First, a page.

If you spend enough time working outdoors in the sun, it will soon become evident when the sun has affected you. A lot of people will avoid the sun, because they want to remain cool indoors and they don’t want to be overrun by the heat. On a hot, humid day, I can hardly blame them.
According to Dr. Tony Evans, it will also be clear when the SON has affected you. And one of the key ways to see that effect is in the lasting impact a follower of Jesus has on those he or she touches, and in turn how those people make an impact on others still, and so on and so forth. It’s what Francis Chan refers to as the “multiply movement” or disciples making disciples.
In the next few posts, I’ll highlight key points from one of Dr. Evans’ sermon series titled #Second: Rekindling a Heart for Others—Ministering to the Least.
The Bible makes it quite clear that those who do not touch the lives of others, have been unaffected by the Son (Jesus Christ). No matter how many church services a Christian attends, the amount of hallelujahs a believer throws into the air, praises they call attention to—if lives are not benefitted, it doesn’t matter. The more time a person spends hanging out in God’s presence, the more sensitive they become to others’ needs. This is the tangible way that we can tell that God has rubbed off on us. If we hang out with the Son long enough, we will start to sweat love, instead of being content hanging out in the cool sanctuary, according to Dr. Evans.
In today’s society, too many of us will spend hours just waiting in line for a celebrity’s autograph or photo opportunity. And even if the goal is achieved and the proof is acquired, the celebrity will never even know that fan’s name, let alone remember it, even though the fan might brag about hanging out in their presence.
Yet, in Scripture, we learn that God calls a true celebrity, somebody who touches somebody else who needs them, in the name of God.
How to Treat Others
“When the Son of Man comes in his glory, and all the angels with him, he will sit on his glorious throne. All the nations will be gathered before him, and he will separate the people one from another as a shepherd separates the sheep from the goats. He will put the sheep on his right and the goats on his left.
“Then the King will say to those on his right, ‘Come, you who are blessed by my Father; take your inheritance, the kingdom prepared for you since the creation of the world. For I was hungry and you gave me something to eat, I was thirsty and you gave me something to drink, I was a stranger and you invited me in, I needed clothes and you clothed me, I was sick and you looked after me, I was in prison and you came to visit me.’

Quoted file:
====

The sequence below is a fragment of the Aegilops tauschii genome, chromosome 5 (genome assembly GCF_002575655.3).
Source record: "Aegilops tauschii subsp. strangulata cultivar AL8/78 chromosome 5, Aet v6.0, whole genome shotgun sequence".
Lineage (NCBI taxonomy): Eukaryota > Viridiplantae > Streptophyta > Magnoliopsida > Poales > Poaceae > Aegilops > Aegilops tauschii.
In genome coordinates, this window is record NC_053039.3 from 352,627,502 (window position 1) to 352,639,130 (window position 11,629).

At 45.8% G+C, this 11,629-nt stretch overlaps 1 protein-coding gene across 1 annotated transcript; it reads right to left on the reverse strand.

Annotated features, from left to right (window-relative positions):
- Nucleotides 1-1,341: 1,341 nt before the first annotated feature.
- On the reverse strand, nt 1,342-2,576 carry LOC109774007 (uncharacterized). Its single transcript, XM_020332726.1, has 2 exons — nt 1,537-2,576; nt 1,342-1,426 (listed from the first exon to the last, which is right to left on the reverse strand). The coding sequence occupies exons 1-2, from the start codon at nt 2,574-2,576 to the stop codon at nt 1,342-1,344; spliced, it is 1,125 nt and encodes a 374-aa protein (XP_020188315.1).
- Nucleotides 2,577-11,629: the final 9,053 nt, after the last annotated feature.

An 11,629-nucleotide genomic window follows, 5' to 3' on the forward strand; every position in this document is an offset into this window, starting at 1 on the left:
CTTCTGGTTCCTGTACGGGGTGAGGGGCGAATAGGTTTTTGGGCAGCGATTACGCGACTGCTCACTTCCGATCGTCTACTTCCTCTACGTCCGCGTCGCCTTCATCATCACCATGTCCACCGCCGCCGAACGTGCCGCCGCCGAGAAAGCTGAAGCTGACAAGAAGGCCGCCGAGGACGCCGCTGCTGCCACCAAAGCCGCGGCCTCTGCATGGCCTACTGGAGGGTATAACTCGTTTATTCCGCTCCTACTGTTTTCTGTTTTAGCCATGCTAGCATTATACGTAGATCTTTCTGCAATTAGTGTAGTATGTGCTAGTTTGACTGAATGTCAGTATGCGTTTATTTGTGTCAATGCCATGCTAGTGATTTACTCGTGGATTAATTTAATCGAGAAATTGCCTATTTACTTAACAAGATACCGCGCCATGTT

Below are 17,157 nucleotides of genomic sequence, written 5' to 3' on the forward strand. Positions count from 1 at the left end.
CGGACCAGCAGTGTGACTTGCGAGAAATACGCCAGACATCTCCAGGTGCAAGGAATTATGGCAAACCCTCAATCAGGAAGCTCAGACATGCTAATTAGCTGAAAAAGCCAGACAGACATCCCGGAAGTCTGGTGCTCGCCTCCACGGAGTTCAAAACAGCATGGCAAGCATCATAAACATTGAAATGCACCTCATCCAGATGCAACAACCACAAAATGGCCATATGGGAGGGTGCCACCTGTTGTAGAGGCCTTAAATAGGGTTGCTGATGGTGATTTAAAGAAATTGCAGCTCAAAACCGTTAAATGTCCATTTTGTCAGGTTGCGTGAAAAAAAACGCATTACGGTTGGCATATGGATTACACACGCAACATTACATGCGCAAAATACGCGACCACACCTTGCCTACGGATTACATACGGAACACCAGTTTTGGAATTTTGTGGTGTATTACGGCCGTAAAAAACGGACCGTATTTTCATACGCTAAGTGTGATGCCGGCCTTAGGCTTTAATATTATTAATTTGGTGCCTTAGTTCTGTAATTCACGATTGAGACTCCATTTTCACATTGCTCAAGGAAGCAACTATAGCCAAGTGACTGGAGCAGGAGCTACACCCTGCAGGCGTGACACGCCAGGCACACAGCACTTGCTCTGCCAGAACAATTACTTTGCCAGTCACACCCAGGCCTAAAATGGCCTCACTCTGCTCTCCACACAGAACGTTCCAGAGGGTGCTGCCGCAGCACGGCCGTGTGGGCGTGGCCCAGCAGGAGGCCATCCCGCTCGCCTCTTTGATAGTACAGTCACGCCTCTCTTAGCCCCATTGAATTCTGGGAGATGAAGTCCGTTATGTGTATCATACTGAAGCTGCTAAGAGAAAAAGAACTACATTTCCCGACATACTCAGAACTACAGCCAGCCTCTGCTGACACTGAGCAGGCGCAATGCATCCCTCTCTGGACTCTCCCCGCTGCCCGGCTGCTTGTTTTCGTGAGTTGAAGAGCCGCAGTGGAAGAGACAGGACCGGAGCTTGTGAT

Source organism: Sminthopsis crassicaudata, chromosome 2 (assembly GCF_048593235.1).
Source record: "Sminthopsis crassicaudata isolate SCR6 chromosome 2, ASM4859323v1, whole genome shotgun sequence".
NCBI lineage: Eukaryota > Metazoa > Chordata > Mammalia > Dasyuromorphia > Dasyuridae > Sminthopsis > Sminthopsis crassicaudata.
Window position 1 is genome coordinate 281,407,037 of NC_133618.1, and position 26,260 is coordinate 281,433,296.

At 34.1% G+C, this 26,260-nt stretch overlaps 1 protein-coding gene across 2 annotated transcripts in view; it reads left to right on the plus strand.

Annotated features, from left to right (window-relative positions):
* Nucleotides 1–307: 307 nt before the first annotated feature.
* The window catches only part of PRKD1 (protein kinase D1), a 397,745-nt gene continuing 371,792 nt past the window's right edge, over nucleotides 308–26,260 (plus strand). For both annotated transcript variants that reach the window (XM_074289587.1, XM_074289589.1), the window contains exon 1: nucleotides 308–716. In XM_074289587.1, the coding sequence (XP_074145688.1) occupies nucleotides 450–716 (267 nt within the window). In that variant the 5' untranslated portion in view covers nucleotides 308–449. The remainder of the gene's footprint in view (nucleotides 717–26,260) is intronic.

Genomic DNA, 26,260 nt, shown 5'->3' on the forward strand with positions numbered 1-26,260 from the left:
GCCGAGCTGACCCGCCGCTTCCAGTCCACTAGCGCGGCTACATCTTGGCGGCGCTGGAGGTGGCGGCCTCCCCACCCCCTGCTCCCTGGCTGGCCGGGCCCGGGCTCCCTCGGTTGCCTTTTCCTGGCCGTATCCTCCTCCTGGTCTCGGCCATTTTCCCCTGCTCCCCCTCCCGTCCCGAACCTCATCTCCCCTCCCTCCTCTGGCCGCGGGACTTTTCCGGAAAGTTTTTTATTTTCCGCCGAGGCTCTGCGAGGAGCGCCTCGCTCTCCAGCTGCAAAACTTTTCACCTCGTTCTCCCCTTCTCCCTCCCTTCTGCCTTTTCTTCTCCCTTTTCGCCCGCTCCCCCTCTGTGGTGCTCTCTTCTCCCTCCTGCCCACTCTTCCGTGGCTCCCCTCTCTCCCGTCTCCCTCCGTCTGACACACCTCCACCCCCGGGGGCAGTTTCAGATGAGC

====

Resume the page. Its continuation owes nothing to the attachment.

“Then the righteous will answer him, ‘Lord, when did we see you hungry and feed you, or thirsty and give you something to drink? When did we see you a stranger and invite you in, or needing clothes and clothe you? When did we see you sick or in prison and go to visit you?’
“The King will reply, ‘Truly I tell you, whatever you did for one of the least of these brothers and sisters of mine, you did for me.’
To sum it up, Jesus is essentially saying, “The way I know you did it for Me, is that you did it for them.”
Dr. Evans has a great analogy. He says, have you ever had someone buy something for you on your birthday that you did not want, did not ask for, and could not use? This type of gift becomes a “wasted gift.” They gave you something that was useless to you. A lot of people give Jesus stuff He doesn’t want because they simply feel they have to do something—so they give Him just anything.
Yet, what Jesus says He wants from us is to touch the life of another in His name.
And especially when we touch the life of another who can do absolutely nothing for us. It runs contrary to our quid pro quo society—you scratch my back, I scratch your back. Our relationship with Jesus should not be like this. A relationship with Him is not just a “business transaction.” Give the love you say you have for Him and TRANSFER it. The more God sees you do this, the more blessed the Son will be on you.
An Inconvenient Truth
“We get so used to the convenience that we forget those who live in the inconvenience.”
In our own stressful circumstances, many of us think that the issues we face don’t allow us the time to help those in greater need.
So let us be reminded of the Christians living in Syria, Iraq, or Yemen just to name a few countries where Christian persecution is commonplace. Talk about stressful circumstances! These brothers and sisters are praying that they just live to see another day before the persecutors come and kill them.
Sure, our issues may seem like an inconvenience at the time, but the situation for these followers of Christ is truly a problem. And chances are, you’re not facing a crisis quite like that. Yet those people refuse to deny Christ, even when their head is about to be chopped off. But how often do we deny Christ—even with our raises, promotions and good fortunes?
“I complained that I had no shoes, until I saw the man who had no feet. It changed my perspective.”
Look, you’re not expected to meet every need. As Dr. Evans explains, “You can’t, I can’t, we can’t. But the need you see, and the need God gives you a heart for—and you have some capacity to address it—that’s God calling your number. He’s saying, ‘this one is you.'”
So this week, if you see someone in need, don’t turn a blind eye. Go help him or her. Allow God to equip you with the strength to overcome your initial hesitation to reflect the love He shows us. Even if what you think you’re doing isn’t much, it is huge in His eyes. And could simply mean the world for that person.